Where USF faculty, students and graduates are invited to talk about journalism and its problems and opportunities. This blog is not affiliated with the University of San Francisco, nor is the university responsible for any of the opinions expressed herein -- though it is certainly responsible for the people who entertain those opinions, having educated them. They make us proud.

Wednesday, February 15, 2006

No Free Drinks. No Drinks, Period

I cherry-picked some items from the San Antonio Express-News ethics code, which I found at the ASNE website.


The Express-News and its staff should be free of obligations to news sources and newsmakers, avoiding even the appearance of conflict of interest. They should:
· Not allow a source to pick up your meal tab - Exceptions include a lunch meeting in which you regularly pick up the other person's tab or a routine arrangement to share the bill.
· Avoid free food. If we attend events where meals are served, we should make every effort to pay for our own meals.
· Not use free tickets or passes for events open to the public for an admission fee for personal pleasure or that of family and friends. (The exception are ones that come from Human Resources or Marketing with prior approval from newsroom management.)
· Not drink alcohol at an event that you are covering unless you are a food/wine writer, and only in moderation.
· Not invest in companies or mutual funds that you cover or are likely to cover as a reporter, columnist or photographer. Editors should not let their stock or fund holdings influence news judgments.
· Not promote events in the paper you are a part of. As a general rule, if you are part of an event (emcee, organizer), you shouldn't write about it.
· Know membership in professional journalism groups is approved, as is serving on the boards with supervisor approval. Clear membership in groups that could create conflicts for the E-N, or leadership roles in any group, with your immediate supervisor. This provision does not apply to your spouse unless the activity could be construed as your activity as a couple, i.e. a yard sign.
· Not make contributions to or work for political parties or have direct involvement with political issues. Not participate as an activist in public rallies, marches or demonstrations.
· Not take freelance assignments or appear in other media without first consulting your immediate supervisor. Participation in chat rooms and as a blogger also must be cleared by your supervisor if you identify yourself in any way as an Express-News employee. Do not do freelance work on company time or with company assets.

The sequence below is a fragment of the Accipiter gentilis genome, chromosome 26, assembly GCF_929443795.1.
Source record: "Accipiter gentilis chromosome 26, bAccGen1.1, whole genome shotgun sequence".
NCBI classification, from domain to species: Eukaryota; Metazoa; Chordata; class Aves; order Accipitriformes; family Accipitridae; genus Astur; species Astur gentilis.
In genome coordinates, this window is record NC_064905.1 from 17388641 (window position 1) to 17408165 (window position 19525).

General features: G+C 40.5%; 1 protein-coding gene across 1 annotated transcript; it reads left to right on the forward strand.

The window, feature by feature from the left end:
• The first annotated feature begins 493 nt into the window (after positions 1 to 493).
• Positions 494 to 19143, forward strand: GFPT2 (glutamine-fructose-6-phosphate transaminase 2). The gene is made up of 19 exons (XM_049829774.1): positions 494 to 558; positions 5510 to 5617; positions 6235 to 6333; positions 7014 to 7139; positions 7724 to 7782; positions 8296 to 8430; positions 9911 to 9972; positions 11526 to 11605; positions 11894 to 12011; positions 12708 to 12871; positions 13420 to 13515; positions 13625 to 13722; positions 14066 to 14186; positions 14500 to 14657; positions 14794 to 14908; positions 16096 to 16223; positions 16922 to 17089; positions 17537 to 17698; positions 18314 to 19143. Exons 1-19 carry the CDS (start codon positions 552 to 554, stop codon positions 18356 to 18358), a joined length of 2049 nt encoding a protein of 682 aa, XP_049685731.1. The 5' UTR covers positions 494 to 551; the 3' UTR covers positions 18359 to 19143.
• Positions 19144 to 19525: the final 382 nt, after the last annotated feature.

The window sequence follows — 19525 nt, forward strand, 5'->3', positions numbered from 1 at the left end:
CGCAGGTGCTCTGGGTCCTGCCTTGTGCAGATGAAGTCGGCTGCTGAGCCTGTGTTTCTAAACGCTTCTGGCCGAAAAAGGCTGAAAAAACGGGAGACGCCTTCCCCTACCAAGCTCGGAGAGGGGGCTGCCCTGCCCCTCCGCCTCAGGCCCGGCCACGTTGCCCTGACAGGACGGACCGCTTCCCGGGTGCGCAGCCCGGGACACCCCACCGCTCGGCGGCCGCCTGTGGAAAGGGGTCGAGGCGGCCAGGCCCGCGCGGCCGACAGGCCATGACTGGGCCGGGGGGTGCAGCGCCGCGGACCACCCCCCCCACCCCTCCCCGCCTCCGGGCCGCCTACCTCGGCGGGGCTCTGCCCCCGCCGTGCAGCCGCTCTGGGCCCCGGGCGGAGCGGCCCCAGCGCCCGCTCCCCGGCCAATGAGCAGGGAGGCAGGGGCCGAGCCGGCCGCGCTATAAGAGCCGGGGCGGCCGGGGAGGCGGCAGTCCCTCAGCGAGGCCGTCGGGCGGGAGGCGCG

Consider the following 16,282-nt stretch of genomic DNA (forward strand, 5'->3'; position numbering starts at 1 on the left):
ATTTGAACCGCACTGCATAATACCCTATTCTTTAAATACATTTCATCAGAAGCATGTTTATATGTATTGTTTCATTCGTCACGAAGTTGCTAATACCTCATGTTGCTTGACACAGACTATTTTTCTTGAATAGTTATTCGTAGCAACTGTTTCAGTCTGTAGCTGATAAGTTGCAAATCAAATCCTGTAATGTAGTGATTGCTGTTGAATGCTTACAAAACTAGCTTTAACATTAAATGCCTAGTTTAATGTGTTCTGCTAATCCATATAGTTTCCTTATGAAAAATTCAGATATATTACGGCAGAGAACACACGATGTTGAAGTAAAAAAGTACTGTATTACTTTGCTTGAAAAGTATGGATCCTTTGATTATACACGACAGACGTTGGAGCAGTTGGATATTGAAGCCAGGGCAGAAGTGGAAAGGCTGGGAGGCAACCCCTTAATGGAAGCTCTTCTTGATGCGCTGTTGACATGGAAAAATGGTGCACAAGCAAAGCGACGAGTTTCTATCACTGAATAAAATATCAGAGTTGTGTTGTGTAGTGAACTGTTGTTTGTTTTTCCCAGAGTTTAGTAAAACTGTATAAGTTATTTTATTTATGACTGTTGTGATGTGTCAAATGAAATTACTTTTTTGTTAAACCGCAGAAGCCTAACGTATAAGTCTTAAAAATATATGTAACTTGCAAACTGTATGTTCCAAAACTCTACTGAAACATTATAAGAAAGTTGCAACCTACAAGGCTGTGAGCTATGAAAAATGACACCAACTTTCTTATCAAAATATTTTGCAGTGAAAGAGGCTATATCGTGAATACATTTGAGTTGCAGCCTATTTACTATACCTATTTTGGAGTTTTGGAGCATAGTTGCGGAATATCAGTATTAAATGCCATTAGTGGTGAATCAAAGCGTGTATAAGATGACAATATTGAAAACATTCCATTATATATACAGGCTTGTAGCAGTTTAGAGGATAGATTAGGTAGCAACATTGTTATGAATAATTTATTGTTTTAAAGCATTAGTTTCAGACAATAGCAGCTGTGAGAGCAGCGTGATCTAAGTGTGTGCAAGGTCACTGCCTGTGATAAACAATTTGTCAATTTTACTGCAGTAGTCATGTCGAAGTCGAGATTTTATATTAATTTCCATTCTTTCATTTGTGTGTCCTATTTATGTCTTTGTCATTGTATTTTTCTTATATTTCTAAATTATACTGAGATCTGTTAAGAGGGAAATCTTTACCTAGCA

I am somewhat startled by number four, though it makes sense. Anyway, here is my own personal bottom line on taking gifts, freebies and perks.

1) Follow the rules of whoever employs you. Otherwise, you might get scolded. You might get fired. But think of the flip side of this, i.e., a situation not where you want to take more than the rules allow but where you want to take less. So fine a feeling might put you in the position of behaving insubordinately if you thought your personal ethics required you to turn down something your employer wants you to take so that you can write a story about it.

1a) Whoa, you say. In what instance might your personal value system be more stringent than that of your employer? That sounds ... unlikely. Right? I can imagine it happening if, as I do, you conclude that certain gifts actually do cause warm and fuzzy thoughts to arise toward the person, place or thing that gives the gift. I am of the opinion that you always have to compensate for the natural feelings of good will that intrude when you accept a freebie other than the trivial and/or the abhorrent. That doesn't mean I haven't accepted small gifts of food and drink and and once a very nice ashtray from the manager of a porn star. I'm saying I don't think most of us are as bulletproof when it comes to blandishment as we think we are. And -- let's get subtle -- what if you think that accepting a small something might cause a source to think they had put you near, if not actually in, their pocket and thus accepting the gift was a way of putting them off their guard and making them more likely to open up and trust you? Now we are in a very different ethical frame, that of practicing some small deceits in an interview to draw out information.

The class is writing a paper on that very theme. So more later.

1 comment:

Anonymous said...

Everyone who is not a fool knows writers betray people. What's the problem with accepting a litle drinky-poo as the professor puts it when his spirits are elevated and then doing what comes natural.